We all have stories about that one lousy schmuck who ruined things for the rest of us. The guy who took greedy fists full of candy from the Halloween bowl on the neighbor's porch. The student who hid formulas behind her calculator, which meant that on future math tests, everyone had to remember long division.
The same thing has happened to some of America's biggest auto lenders. According to Detroit News, 34 of them -- including the financing arms of Ford, General Motors, Honda, and Toyota -- are about to get a taste of federal oversight because some of them can't behave.
CLOSING THE LOOPHOLE
The Consumer Financial Protection Bureau was created in 2011 as an independent federal agency. Its purpose is to ensure that banks and other lenders treat consumers fairly and operate transparently. The CFPB was born from the Dodd–Frank Wall Street Reform and Consumer Protection Act, which was written to rein in freewheeling financial institutions and prevent a repeat of the Great Recession.
But a curious thing happened on Dodd-Frank's way to the president's desk. The CFPB was given plenty of authority to regulate traditional banks, credit unions, securities firms, debt collectors, and even payday lenders. But somehow, some way, lobbyists convinced members of Congress that auto lenders were different. As a result, those companies haven't had to report to the CFPB.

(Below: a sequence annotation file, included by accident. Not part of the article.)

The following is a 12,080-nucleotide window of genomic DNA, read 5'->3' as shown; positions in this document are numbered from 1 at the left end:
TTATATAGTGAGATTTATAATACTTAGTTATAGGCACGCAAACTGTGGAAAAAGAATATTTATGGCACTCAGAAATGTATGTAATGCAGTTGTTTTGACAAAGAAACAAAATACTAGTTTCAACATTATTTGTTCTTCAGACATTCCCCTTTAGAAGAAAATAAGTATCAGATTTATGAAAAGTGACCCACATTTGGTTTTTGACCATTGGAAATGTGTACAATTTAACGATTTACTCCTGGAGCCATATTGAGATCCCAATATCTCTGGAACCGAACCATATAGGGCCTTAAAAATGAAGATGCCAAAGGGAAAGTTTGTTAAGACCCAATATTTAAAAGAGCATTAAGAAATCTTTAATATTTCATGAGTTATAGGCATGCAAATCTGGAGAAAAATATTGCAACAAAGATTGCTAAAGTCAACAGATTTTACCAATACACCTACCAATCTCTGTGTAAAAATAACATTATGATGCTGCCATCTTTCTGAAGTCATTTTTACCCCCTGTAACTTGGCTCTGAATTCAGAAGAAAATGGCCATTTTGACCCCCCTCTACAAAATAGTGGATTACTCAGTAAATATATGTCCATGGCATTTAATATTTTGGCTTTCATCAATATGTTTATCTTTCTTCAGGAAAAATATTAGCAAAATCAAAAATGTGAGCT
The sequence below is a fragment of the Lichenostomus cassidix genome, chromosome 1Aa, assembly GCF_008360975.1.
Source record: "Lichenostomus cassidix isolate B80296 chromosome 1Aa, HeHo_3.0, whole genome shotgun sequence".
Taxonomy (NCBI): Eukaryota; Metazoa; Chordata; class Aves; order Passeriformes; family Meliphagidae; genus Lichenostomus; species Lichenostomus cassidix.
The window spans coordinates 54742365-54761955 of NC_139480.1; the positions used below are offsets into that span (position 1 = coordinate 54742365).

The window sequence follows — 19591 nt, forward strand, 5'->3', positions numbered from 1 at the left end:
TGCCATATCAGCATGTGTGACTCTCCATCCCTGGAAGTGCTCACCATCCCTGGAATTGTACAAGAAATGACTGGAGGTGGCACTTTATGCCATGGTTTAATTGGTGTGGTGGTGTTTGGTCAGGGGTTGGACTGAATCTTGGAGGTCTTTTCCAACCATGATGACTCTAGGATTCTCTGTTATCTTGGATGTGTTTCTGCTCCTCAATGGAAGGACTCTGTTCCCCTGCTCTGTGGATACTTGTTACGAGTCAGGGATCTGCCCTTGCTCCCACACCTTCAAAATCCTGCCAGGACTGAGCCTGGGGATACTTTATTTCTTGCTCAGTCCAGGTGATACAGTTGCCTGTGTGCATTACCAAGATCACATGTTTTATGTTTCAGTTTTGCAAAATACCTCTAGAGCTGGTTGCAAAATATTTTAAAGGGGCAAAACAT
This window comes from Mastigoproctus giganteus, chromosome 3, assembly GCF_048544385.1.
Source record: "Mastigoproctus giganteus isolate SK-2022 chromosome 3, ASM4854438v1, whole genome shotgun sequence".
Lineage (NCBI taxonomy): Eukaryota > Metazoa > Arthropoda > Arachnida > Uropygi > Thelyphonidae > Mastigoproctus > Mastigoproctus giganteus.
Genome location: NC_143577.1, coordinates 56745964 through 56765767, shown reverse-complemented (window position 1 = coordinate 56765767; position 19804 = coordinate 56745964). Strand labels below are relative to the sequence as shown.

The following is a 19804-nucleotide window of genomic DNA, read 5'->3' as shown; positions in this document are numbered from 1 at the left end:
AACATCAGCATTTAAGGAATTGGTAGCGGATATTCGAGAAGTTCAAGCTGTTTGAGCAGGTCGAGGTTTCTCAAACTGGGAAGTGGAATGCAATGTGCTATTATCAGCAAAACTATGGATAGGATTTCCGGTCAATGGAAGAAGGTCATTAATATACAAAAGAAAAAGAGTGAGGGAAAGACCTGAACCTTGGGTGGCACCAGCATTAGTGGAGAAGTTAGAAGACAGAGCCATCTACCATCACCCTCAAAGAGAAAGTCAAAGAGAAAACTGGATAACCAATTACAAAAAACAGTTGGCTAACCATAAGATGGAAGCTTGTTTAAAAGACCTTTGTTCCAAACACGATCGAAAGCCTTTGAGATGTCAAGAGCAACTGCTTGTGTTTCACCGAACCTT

That's about to change -- at least for the larger outfits. The new rules finalized by the Obama administration put institutions that provide more than 10,000 auto loans or leases per year under the watchful eye of the CFPB. The 34 companies affected will now have to comply with federal guidelines, including the Truth in Lending Act, the Equal Credit Opportunity Act, and Dodd-Frank's many rules that prevent unfair and/or deceptive lending practices.
Why the change? The administration hasn't given much in the way of specifics. Surely many banks and credit unions were angry that they were being held to higher standards than some of their competitors. But what likely tipped the balance were the numerous cases of abuse and discrimination in auto lending that have made headlines in recent years.
The underlying problem in most of those cases has been the markup that auto dealerships add to the interest rate they're quoted from their lending partner. (For example, a lender might approve a customer for a three percent auto loan, and the dealership may add one percent or so to generate revenue for itself.) It's a practice that's perfectly legal and serves as a sort of "finder's fee" for the dealer. However, the markup is added and adjusted at the discretion of the dealership, and discretion opens the door to discrimination.
The CFPB shifted its reform efforts into high gear last year, and the agency's new rules go into effect this August. For now, the CFPB doesn't plan to go as far as New York State, which is angling to get rid of markups altogether. However, we wouldn't be surprised if the agency proposed such a change if auto lenders don't fall in line.
If you're in the market for a new car and you're planning to finance your purchase, we strongly encourage you to do your homework before hitting the showrooms. Go prepared, or prepare to spend extra.